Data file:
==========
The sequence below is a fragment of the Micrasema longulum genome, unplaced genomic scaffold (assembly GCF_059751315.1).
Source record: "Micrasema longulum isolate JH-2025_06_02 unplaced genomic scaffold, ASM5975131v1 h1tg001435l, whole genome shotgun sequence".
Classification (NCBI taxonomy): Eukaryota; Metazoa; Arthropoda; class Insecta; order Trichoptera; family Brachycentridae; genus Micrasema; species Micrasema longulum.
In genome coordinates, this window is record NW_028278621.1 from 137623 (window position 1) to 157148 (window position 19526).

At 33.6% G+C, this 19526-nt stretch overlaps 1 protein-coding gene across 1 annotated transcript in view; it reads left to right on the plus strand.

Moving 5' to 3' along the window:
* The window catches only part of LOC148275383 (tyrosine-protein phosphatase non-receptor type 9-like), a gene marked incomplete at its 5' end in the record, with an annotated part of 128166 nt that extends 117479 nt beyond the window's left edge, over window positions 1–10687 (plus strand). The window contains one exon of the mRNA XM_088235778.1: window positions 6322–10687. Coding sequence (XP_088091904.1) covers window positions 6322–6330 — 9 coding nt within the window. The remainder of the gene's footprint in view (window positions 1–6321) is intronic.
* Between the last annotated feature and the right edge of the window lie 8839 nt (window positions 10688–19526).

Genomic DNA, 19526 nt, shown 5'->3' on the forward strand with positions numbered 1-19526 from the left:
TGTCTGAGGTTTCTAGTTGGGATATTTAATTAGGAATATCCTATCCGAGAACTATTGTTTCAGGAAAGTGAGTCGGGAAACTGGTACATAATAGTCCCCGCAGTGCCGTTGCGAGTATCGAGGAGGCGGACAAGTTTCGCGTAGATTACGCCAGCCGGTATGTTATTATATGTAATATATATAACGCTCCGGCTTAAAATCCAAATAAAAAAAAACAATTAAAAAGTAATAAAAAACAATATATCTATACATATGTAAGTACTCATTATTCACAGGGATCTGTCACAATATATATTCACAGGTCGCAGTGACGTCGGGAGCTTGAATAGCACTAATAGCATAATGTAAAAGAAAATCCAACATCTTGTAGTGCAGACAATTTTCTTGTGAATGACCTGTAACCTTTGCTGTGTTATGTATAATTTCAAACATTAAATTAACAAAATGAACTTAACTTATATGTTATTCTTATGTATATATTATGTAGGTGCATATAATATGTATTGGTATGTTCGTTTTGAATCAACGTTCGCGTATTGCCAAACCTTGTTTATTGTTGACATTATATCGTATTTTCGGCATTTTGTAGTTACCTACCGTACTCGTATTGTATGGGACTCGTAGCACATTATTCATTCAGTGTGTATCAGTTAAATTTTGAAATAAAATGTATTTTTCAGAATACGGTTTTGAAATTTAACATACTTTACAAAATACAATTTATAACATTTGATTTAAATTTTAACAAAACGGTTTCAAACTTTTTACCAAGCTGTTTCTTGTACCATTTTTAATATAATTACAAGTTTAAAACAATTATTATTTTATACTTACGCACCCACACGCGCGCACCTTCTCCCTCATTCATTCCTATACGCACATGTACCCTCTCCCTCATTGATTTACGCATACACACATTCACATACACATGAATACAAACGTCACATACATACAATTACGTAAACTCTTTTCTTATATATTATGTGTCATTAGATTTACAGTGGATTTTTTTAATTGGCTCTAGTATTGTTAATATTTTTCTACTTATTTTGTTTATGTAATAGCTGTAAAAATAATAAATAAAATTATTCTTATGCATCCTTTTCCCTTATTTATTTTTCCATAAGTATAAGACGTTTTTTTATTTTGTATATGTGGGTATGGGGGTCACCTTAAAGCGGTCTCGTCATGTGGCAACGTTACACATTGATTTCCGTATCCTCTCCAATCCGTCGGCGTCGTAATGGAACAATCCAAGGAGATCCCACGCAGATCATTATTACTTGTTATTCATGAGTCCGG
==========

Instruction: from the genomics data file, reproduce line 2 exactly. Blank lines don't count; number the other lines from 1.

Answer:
Source record: "Micrasema longulum isolate JH-2025_06_02 unplaced genomic scaffold, ASM5975131v1 h1tg001435l, whole genome shotgun sequence".